Beck - Mellow Gold

Has “Loser” aged well? I honestly have no idea because I can’t hear “Loser” as a song anymore. Years ago, “Loser” entered that “Smells Like Teen Spirit”/”Hey Ya” rarefied air, the territory of massively important songs so overplayed that they become a part of the air, that they become as familiar as the contours of your mother’s face. There are people who never get tired of songs like that, who still give a quiet “fuck yeah” and turn up the volume when those songs come on the radio. I do not understand these people. When you’ve heard a song so many times that every last sonic detail is completely familiar, what more joy can you wring from it? I wish I knew. But if I think about it hard enough, I can still remember the way I felt when “Loser” first began showing up in alt-rock radio rotation, how fun and weird and decentering and beguiling it was. I remember finding out what “soy un perdedor” meant. I remember playground debates over whether the song meant anything at all. I remember hearing a radio DJ joking that calling yourself “Beck” made about as much sense as naming yourself “Stones.” (There was a time when Jeff Beck was way more famous than Beck Hansen.) I remember when a janky slide-guitar loop and a falling-apart breakbeat and a bemused string of non sequiturs sounded like the future. And I remember listening to Mellow Gold for the first time, getting through four or five songs before wondering whether why the fuck I paid money for this, whether the music store would let me return the cassette even though I’d already broken the cellophane. The ’90s were full of amazing, earth-reshaping bands who easily could’ve ended up as one-hit wonders: Radiohead, Green Day, Cypress Hill, Destiny’s Child. But Mellow Gold is a rare case: An artist who seemed determined to consign himself to one-hit-wonder status, and who still somehow failed at it.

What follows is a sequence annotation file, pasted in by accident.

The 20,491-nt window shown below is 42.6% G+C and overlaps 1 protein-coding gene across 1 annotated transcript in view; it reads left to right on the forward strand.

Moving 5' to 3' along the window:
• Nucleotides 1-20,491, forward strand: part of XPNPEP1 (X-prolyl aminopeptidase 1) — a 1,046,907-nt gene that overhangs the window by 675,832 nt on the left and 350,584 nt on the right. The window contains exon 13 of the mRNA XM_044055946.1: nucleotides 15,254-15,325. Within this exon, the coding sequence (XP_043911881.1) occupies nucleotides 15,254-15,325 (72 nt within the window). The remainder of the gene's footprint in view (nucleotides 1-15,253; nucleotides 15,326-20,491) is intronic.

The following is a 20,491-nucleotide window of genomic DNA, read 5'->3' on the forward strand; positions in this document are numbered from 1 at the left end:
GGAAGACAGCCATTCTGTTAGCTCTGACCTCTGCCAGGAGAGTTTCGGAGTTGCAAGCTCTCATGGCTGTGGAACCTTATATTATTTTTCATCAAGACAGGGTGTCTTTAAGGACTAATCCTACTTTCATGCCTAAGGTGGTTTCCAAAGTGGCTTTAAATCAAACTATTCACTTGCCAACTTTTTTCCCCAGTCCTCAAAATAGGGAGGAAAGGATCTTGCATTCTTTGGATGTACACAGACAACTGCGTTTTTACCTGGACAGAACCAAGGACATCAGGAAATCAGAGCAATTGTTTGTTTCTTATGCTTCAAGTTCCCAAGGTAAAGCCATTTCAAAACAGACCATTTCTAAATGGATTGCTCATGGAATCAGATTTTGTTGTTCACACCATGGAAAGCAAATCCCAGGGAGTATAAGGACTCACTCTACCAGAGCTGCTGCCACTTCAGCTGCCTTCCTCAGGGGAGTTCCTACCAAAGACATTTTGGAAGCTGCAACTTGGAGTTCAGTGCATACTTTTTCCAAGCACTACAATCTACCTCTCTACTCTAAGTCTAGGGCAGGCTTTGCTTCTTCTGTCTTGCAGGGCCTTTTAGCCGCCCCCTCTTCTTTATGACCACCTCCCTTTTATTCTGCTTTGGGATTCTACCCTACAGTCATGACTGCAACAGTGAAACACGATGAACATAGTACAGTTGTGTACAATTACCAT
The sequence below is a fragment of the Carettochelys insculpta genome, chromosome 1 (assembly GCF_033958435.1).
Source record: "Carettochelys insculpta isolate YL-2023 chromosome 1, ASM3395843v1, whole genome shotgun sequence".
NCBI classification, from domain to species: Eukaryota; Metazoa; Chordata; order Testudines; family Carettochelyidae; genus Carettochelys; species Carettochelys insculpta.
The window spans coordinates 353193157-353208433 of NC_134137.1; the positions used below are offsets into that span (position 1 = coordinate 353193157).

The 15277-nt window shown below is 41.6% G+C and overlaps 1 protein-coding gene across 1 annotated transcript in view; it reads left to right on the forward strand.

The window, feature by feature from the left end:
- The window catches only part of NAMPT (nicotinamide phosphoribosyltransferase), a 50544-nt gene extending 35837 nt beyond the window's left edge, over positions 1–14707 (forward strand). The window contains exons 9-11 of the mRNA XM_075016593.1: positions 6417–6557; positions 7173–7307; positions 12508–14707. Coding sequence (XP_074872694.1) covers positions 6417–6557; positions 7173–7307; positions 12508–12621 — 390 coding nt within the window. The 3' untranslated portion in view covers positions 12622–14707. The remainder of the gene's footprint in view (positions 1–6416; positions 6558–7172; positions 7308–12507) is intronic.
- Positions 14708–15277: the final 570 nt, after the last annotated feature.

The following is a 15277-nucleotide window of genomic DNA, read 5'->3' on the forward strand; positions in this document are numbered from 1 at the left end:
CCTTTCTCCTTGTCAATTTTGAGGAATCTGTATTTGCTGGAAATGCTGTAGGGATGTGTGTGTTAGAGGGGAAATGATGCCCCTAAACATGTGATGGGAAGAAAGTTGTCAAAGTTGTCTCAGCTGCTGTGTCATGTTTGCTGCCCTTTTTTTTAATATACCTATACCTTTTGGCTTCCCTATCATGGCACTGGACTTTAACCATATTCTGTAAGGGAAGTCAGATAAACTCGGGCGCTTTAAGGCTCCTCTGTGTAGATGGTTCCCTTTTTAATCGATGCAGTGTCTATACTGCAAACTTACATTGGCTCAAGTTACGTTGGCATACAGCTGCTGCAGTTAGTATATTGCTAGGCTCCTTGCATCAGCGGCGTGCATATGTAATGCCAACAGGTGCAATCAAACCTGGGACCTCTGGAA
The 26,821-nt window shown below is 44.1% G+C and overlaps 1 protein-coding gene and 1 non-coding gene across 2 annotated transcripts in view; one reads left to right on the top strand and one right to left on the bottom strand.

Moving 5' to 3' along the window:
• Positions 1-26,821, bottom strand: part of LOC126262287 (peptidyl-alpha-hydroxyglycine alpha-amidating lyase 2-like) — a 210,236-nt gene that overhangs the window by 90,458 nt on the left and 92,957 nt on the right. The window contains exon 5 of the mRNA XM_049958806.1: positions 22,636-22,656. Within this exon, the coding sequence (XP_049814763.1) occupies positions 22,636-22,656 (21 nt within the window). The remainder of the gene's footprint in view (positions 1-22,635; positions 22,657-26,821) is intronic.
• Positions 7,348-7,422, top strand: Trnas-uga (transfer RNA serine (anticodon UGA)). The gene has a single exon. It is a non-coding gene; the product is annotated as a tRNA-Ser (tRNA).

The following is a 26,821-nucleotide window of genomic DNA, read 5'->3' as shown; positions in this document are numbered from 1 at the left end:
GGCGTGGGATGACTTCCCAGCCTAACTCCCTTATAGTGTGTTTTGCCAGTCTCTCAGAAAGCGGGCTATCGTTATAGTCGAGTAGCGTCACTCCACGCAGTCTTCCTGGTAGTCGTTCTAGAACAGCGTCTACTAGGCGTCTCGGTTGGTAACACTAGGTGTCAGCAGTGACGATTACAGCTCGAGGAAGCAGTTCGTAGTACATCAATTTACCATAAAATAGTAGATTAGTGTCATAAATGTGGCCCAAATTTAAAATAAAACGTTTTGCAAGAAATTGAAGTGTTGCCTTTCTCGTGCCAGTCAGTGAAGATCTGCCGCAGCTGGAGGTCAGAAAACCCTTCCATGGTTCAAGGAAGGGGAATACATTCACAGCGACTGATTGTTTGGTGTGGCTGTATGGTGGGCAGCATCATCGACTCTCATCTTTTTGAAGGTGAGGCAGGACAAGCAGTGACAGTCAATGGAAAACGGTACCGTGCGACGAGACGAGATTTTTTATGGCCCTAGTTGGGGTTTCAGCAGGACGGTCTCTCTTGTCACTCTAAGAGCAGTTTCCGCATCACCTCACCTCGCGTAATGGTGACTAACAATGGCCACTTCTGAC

As a piece of music, Mellow Gold does not hold up as a classic. It’s not Beck’s best album, and it’s probably not in the top five. There are some truly great songs on Mellow Gold, but there’s also a whole lot of knowingly unlistenable junkard noise. And that’s what’s fascinating about it. Because even if Mellow Gold is only a half-great album, it’s more fun to think about than any other Beck album. It’s fun to imagine the face of the first DGC executive to listen to “Mutherfuker,” or the boardroom conversations that went into picking a second single. It’s fun to imagine Beck recording the “this is the album, right here” intro to “Pay No Mind (Snoozer),” giggling at his own audacity. It’s fun to try coming up with a present-day equivalent: Lorde’s Pure Heroine, say, if it had just been “Royals,” a couple of songs that sounded a bit like “Royals,” and 10 tracks of Pharmakon-style noise.